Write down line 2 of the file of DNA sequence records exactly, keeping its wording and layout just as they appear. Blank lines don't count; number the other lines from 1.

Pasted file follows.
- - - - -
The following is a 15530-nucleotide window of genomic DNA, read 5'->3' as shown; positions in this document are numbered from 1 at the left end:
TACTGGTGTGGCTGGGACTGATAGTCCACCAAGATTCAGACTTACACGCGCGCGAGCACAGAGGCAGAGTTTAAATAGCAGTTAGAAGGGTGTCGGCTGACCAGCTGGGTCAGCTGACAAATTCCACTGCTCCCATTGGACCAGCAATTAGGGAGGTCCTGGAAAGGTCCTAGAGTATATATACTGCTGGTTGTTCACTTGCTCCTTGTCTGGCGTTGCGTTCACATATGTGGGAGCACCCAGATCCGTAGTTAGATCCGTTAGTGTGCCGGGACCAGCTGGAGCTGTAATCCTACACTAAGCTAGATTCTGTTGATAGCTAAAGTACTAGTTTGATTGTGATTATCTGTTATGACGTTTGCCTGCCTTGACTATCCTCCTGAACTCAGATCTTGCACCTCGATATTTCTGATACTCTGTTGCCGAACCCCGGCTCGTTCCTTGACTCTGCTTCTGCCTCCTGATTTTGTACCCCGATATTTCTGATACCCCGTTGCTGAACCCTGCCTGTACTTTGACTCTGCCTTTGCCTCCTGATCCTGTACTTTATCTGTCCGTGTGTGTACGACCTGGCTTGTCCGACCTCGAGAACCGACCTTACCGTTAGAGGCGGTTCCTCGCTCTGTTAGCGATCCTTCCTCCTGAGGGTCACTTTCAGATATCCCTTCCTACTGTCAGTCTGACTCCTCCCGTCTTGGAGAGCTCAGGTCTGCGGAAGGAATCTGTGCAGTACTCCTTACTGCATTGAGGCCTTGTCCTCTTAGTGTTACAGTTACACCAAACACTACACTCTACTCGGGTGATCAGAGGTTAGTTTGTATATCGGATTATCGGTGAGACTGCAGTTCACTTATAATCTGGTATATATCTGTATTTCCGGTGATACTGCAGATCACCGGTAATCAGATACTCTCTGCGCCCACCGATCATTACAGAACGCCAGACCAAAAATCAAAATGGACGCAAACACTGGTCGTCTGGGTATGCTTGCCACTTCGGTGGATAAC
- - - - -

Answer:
TACTGGTGTGGCTGGGACTGATAGTCCACCAAGATTCAGACTTACACGCGCGCGAGCACAGAGGCAGAGTTTAAATAGCAGTTAGAAGGGTGTCGGCTGACCAGCTGGGTCAGCTGACAAATTCCACTGCTCCCATTGGACCAGCAATTAGGGAGGTCCTGGAAAGGTCCTAGAGTATATATACTGCTGGTTGTTCACTTGCTCCTTGTCTGGCGTTGCGTTCACATATGTGGGAGCACCCAGATCCGTAGTTAGATCCGTTAGTGTGCCGGGACCAGCTGGAGCTGTAATCCTACACTAAGCTAGATTCTGTTGATAGCTAAAGTACTAGTTTGATTGTGATTATCTGTTATGACGTTTGCCTGCCTTGACTATCCTCCTGAACTCAGATCTTGCACCTCGATATTTCTGATACTCTGTTGCCGAACCCCGGCTCGTTCCTTGACTCTGCTTCTGCCTCCTGATTTTGTACCCCGATATTTCTGATACCCCGTTGCTGAACCCTGCCTGTACTTTGACTCTGCCTTTGCCTCCTGATCCTGTACTTTATCTGTCCGTGTGTGTACGACCTGGCTTGTCCGACCTCGAGAACCGACCTTACCGTTAGAGGCGGTTCCTCGCTCTGTTAGCGATCCTTCCTCCTGAGGGTCACTTTCAGATATCCCTTCCTACTGTCAGTCTGACTCCTCCCGTCTTGGAGAGCTCAGGTCTGCGGAAGGAATCTGTGCAGTACTCCTTACTGCATTGAGGCCTTGTCCTCTTAGTGTTACAGTTACACCAAACACTACACTCTACTCGGGTGATCAGAGGTTAGTTTGTATATCGGATTATCGGTGAGACTGCAGTTCACTTATAATCTGGTATATATCTGTATTTCCGGTGATACTGCAGATCACCGGTAATCAGATACTCTCTGCGCCCACCGATCATTACAGAACGCCAGACCAAAAATCAAAATGGACGCAAACACTGGTCGTCTGGGTATGCTTGCCACTTCGGTGGATAAC